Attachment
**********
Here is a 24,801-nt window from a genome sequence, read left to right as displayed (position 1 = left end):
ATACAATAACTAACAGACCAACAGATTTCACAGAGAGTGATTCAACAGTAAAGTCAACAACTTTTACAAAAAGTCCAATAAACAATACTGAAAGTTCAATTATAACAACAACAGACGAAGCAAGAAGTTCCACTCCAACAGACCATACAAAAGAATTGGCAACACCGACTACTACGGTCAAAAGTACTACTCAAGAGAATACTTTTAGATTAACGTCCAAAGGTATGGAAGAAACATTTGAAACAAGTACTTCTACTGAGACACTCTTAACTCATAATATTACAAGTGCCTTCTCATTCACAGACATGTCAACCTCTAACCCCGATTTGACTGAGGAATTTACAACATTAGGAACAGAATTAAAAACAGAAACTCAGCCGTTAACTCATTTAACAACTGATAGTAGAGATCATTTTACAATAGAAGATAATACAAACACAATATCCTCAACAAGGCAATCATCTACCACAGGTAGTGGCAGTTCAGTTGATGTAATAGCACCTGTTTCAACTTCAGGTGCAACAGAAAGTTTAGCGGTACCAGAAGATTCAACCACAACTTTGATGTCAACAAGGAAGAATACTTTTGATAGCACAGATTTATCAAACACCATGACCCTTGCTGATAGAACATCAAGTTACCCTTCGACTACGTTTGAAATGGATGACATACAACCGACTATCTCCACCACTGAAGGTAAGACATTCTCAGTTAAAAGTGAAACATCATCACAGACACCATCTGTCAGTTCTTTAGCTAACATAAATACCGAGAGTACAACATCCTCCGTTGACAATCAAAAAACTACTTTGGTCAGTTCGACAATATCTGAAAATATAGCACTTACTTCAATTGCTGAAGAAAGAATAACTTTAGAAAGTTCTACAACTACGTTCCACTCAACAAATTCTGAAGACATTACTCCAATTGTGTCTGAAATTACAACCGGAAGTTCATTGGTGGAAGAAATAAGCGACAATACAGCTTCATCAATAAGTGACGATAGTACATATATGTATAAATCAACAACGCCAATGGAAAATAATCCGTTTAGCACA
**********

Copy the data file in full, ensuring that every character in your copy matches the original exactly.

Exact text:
Here is a 24,801-nt window from a genome sequence, read left to right as displayed (position 1 = left end):
ATACAATAACTAACAGACCAACAGATTTCACAGAGAGTGATTCAACAGTAAAGTCAACAACTTTTACAAAAAGTCCAATAAACAATACTGAAAGTTCAATTATAACAACAACAGACGAAGCAAGAAGTTCCACTCCAACAGACCATACAAAAGAATTGGCAACACCGACTACTACGGTCAAAAGTACTACTCAAGAGAATACTTTTAGATTAACGTCCAAAGGTATGGAAGAAACATTTGAAACAAGTACTTCTACTGAGACACTCTTAACTCATAATATTACAAGTGCCTTCTCATTCACAGACATGTCAACCTCTAACCCCGATTTGACTGAGGAATTTACAACATTAGGAACAGAATTAAAAACAGAAACTCAGCCGTTAACTCATTTAACAACTGATAGTAGAGATCATTTTACAATAGAAGATAATACAAACACAATATCCTCAACAAGGCAATCATCTACCACAGGTAGTGGCAGTTCAGTTGATGTAATAGCACCTGTTTCAACTTCAGGTGCAACAGAAAGTTTAGCGGTACCAGAAGATTCAACCACAACTTTGATGTCAACAAGGAAGAATACTTTTGATAGCACAGATTTATCAAACACCATGACCCTTGCTGATAGAACATCAAGTTACCCTTCGACTACGTTTGAAATGGATGACATACAACCGACTATCTCCACCACTGAAGGTAAGACATTCTCAGTTAAAAGTGAAACATCATCACAGACACCATCTGTCAGTTCTTTAGCTAACATAAATACCGAGAGTACAACATCCTCCGTTGACAATCAAAAAACTACTTTGGTCAGTTCGACAATATCTGAAAATATAGCACTTACTTCAATTGCTGAAGAAAGAATAACTTTAGAAAGTTCTACAACTACGTTCCACTCAACAAATTCTGAAGACATTACTCCAATTGTGTCTGAAATTACAACCGGAAGTTCATTGGTGGAAGAAATAAGCGACAATACAGCTTCATCAATAAGTGACGATAGTACATATATGTATAAATCAACAACGCCAATGGAAAATAATCCGTTTAGCACA